Image Source: Maxim Talmatchi

How to Turn Proptech Speak Into Plain English

Christian Allred


Never use a foreign phrase, a scientific word, or a jargon word if you can think of an everyday English equivalent. — George Orwell

The proptech industry is full of lingo.

I’m talking big data, venture capital (VC), building information modeling (BIM), and even the term “proptech” itself.

If you’re in the industry, you may know what all these terms mean. But others (including those you sell to) might not. And if you try to use the same jargon on them, you’ll lose their attention fast.

So here are some quick tips on how to breakdown proptech ideas into simple writing that anyone can understand:

1. Pare sentences down to their lowest terms

It is no secret that in hospitality and property rental businesses, customer satisfaction can be achieved through adequate property maintenance.

That’s a sentence from an article in Proptech-X.

Here’s the thing. None of the words in the sentence are particularly hard to understand. But when strung together like that in a long jumble, they turn into bland corporate speak — an instant turn-off for readers.

So tip #1 is to pare it down.

Reduce your sentences to their lowest terms and leave out what the reader doesn’t need to know. Anything extra is just noise that distracts.

If you like algebra, think of it this way:

11+5+3y = 2+3y+a is the same as saying 14=a. So why not just say the latter?

By canceling out equal terms on both sides of the equation, you get rid of the unnecessary and make the equation much clearer.

The same goes for writing. When you get rid of all the words that don’t add meaning, you end up with the same thing without all the fluff:

It’s no secret that taking care of your property will keep customers happy.

The revised sentence may have lost some nuance, but has it lost anything essential? No, it gets right to the point, and the reader understands just as much if not more because it’s easier to digest.

Always remember the reader. Your job as a writer isn’t to show off your knowledge but to get your ideas across. In fact, when it comes to writing, fancy industry words are the telltale of an amateur, not an expert.

2. Use active verbs that convey direction and motion

Our language is full of verbs used as metaphors. For example, the chorus to Halsey’s 2018 song Without Me starts like this:

Tell me how’s it feel sittin’ up there
Feeling so high but too far away to hold me
You know I’m the one who put you up there

The singer uses the image of placing someone up (as if on a shelf) to say that she’s responsible for their success.

The metaphor gets the idea across quickly because it taps into our intuitive understanding of direction and motion:

  1. Everyone understands the physical direction of up.
  2. Everyone understands the motion of placing an object somewhere.

You can do the same thing to explain proptech ideas. Instead of using lots of nouns, use active verbs.

Take this sentence from the Wikipedia article on proptech, for example:

Advances in the residential side of real estate technology encompass a number of target areas, but generally aim to reduce friction in the purchase, sale, or rental of a property.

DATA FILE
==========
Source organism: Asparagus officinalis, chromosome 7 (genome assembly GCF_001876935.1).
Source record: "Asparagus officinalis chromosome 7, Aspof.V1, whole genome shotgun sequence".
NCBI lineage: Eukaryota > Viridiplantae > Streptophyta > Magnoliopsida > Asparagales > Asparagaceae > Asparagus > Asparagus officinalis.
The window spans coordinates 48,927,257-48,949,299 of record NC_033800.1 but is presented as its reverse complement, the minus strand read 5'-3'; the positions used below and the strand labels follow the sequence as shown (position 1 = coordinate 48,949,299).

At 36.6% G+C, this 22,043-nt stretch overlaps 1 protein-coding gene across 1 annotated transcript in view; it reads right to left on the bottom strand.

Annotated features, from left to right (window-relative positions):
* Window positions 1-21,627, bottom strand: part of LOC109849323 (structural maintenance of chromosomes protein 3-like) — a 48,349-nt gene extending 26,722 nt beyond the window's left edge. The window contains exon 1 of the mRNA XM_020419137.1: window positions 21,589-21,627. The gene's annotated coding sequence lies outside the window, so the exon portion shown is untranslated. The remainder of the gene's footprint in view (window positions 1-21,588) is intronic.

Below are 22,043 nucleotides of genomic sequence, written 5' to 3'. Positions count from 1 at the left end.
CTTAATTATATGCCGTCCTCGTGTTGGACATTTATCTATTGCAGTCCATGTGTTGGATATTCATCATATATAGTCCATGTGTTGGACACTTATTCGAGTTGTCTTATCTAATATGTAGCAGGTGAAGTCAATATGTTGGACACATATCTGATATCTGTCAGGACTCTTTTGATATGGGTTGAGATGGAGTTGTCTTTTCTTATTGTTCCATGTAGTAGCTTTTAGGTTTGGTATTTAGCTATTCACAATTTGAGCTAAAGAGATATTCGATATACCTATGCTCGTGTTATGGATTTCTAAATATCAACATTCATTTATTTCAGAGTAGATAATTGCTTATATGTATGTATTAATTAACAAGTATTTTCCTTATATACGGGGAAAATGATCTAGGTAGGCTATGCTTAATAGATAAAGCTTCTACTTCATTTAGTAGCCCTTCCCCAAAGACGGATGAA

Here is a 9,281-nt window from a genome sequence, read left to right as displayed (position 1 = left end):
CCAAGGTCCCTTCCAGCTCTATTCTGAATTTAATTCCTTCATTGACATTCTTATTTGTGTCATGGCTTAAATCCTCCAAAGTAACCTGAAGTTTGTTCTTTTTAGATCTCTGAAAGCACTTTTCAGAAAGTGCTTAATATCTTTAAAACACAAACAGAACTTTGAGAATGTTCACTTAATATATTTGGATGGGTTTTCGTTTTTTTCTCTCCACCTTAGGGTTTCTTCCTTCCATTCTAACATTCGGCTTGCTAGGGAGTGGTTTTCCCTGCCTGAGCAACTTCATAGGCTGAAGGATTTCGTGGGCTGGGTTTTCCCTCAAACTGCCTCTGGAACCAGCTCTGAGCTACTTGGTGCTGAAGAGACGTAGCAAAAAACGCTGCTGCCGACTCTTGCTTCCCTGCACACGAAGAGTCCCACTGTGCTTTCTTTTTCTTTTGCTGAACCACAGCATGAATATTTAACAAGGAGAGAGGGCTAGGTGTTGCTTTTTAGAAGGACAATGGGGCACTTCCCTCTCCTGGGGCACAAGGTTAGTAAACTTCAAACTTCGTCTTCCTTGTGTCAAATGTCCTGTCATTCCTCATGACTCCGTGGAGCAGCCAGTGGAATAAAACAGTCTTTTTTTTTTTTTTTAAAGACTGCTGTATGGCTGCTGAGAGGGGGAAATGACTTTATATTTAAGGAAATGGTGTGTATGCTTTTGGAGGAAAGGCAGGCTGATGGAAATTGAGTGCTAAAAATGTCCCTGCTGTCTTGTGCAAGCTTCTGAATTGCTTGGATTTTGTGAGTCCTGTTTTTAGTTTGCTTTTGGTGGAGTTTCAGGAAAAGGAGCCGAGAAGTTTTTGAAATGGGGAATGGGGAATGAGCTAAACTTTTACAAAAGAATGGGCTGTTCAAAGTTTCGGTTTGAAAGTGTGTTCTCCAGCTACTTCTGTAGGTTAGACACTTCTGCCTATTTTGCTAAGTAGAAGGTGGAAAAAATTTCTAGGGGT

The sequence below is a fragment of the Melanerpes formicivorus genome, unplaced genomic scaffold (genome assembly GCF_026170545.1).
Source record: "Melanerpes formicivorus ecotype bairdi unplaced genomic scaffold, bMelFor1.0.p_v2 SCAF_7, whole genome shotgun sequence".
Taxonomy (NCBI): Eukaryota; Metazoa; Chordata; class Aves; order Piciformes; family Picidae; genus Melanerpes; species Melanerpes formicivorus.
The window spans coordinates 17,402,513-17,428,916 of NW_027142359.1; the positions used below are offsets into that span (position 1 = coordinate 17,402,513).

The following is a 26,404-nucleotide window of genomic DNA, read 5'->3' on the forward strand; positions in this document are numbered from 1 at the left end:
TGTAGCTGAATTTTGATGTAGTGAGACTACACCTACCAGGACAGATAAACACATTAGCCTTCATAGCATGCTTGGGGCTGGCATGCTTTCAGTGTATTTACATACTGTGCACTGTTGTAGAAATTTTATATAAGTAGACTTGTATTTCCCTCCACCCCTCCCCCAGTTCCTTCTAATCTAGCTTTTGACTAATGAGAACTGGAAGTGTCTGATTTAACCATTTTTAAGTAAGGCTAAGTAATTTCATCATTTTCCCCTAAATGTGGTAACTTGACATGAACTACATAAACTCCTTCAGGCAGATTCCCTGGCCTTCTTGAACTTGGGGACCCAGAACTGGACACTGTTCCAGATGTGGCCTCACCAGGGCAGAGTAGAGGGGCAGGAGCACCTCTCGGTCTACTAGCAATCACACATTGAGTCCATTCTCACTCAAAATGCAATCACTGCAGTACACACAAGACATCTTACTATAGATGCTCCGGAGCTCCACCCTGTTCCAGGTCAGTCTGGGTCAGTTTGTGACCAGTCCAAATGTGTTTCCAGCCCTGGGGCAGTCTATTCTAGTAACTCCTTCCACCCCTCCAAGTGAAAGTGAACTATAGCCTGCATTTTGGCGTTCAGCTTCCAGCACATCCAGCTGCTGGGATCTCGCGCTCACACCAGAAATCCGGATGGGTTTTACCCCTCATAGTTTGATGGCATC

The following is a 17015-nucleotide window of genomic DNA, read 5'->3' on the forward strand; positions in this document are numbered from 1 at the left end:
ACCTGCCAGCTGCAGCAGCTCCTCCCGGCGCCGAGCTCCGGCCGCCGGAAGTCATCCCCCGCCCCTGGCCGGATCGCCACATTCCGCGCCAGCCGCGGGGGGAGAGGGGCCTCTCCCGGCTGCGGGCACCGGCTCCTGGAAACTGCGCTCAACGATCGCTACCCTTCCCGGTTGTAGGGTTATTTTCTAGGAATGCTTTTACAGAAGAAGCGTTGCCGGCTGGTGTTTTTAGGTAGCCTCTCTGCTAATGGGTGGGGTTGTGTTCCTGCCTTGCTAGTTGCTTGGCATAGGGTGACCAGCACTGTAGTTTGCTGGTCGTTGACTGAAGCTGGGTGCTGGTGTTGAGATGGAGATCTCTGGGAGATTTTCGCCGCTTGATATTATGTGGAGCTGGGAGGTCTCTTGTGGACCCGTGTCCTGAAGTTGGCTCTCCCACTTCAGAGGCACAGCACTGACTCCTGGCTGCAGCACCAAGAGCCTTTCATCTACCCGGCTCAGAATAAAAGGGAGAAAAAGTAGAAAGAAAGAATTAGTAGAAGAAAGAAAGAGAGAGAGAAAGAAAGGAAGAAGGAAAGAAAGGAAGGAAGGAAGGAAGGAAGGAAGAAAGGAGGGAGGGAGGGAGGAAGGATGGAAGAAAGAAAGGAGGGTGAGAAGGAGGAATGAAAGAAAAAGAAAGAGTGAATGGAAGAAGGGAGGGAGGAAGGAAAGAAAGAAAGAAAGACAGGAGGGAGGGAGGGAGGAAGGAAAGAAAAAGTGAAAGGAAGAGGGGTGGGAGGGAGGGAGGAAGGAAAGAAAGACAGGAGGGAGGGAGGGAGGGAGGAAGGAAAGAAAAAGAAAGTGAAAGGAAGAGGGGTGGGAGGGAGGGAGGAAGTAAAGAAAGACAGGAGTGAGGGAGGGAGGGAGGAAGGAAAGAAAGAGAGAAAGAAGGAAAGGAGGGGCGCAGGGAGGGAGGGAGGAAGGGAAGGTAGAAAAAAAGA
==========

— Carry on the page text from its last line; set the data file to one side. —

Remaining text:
You could improve it by saying:

Residential proptech helps you cut through the process of buying, selling, and renting property.

Instead of bombarding the reader with nouns, you give them the image of “cutting through” something, which helps pull them through the text. Even just switching the last three nouns into verbs gives it a little more pep.

One final tip here: try to use active over passive voice. You’ve probably heard that a thousand times, but now you understand why. Active voice is better at showing motion and direction.

3. Write like you’re speaking to someone one on one

However skilled you are at crafting sentences, nothing beats plain English.

Why? Because getting readers to understand what you have to say is what’s most important. If they don’t, it won’t matter what you’ve written. To reach people, you need to write in their language.

One way to do this is by reading your writing out loud. If this sounds excessive, you’re wrong. We tend to gloss over things when reading in our head, especially if it’s our own writing. But when you read aloud, you’ll catch awkward phrasings and word choices that you wouldn’t otherwise.

If something doesn’t roll off the tongue, try to say it differently. Make it seamless. You want readers to have as little trouble as possible getting from one sentence to the next.

Another way to engage readers is to write in the second person. That means using the pronouns “you” and “your” and so on. This is because addressing your readers directly (the way I am right now) automatically makes them feel more involved.

So instead of writing:

Seeing a project from a restricting point of view can be dissatisfying and limit the options of conveying information.

Write something like this:

Look. I know it’s hard to get your message across without the right equipment.

The second sentence is way easier to understand because it sounds like a regular conversation. And it’s more relatable because it sounds like the author is talking directly to you.

Which version would you rather read?

Your turn

So to wrap it up, my 3 tips for writing better proptech copy are:

  1. Pare sentences down to their lowest terms.
  2. Use active verbs that convey direction and motion.
  3. Write like you’re speaking to someone one on one.

If you implement all three, you’ll reach way more readers. I guarantee it.